8. Place greater emphasis on growth in Domains I-III in the state accountability system.
Some members cautioned this could be an issue for districts whose students are already performing well and suggested the term “maintenance” be added to the recommendation so that districts that are already high performing are not penalized. Other discussion centered on not assigning a specific percentage to growth while still giving it the overall highest weight in Domains I-III.
9. Retain the Individual Graduation Committee (IGC) Option for graduation as allowed under current statute.
Trevino referenced a TAMSA survey and TEA data that show the IGCs didn’t automatically graduate every student eligible, implying that careful consideration was given when making decisions about these students. Dr. Criss Cloudt, TEA associate commissioner, Assessment and Accountability, told the group she had asked staff to flag the students who did graduate through an IGC to track next steps for those students such as college, CTE certification, etc. Commission Chairman Kim asked that rule language be added that would allow IGC committees for students trying to graduate under the TAKS system.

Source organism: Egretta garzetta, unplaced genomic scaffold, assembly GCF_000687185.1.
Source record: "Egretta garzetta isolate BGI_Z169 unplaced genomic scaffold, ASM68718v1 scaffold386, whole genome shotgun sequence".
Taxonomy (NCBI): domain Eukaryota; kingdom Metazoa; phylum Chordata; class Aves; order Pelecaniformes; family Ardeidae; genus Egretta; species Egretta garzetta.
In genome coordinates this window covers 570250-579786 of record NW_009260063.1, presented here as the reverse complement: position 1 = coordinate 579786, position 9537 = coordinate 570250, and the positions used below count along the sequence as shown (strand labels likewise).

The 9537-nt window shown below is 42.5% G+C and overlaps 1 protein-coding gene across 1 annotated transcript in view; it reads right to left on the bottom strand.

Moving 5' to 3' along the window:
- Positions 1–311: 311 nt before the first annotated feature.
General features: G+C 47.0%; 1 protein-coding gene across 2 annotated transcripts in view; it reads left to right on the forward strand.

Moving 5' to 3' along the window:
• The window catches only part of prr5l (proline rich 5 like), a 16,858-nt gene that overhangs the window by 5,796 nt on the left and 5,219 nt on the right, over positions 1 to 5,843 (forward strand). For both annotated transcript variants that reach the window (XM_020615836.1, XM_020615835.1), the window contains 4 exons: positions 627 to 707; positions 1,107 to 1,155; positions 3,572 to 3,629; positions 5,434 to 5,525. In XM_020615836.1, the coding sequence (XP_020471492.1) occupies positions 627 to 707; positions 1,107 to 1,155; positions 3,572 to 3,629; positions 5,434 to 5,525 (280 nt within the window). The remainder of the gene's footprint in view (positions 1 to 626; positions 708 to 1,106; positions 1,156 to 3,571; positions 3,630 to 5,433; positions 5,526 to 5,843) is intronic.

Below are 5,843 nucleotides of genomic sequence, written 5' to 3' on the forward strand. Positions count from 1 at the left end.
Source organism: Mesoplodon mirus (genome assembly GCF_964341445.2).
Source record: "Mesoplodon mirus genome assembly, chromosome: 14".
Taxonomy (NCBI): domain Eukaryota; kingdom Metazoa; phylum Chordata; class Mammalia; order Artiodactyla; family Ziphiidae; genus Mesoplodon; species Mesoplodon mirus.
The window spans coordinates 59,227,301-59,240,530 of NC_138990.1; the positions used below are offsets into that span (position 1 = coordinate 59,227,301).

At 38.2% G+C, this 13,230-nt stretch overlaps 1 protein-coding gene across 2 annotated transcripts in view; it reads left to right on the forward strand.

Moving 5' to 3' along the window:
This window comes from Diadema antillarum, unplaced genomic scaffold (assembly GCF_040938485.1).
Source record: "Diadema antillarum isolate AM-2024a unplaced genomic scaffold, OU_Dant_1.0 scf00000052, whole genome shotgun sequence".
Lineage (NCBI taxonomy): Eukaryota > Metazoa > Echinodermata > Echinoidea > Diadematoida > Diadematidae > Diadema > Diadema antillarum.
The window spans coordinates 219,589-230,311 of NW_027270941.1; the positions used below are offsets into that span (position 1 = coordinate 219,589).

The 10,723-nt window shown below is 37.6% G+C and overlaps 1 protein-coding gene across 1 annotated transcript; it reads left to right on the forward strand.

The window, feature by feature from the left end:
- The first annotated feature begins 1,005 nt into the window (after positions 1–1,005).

Considerations for Further Study
The commission members discussed five recommendations for future study. Alexander asked that language specifically referencing collaboration with the THPSC be added to a study on community-based accountability systems and another study on stratified random sampling as the THPSC has its continuing legislative charge to explore the development of innovative, next-generation learning standards and assessment and accountability systems.
Next Steps for the Final Report
The commission’s final report is due to the governor and Legislature by September 1, 2016. TASA will advise its members when the final report is available.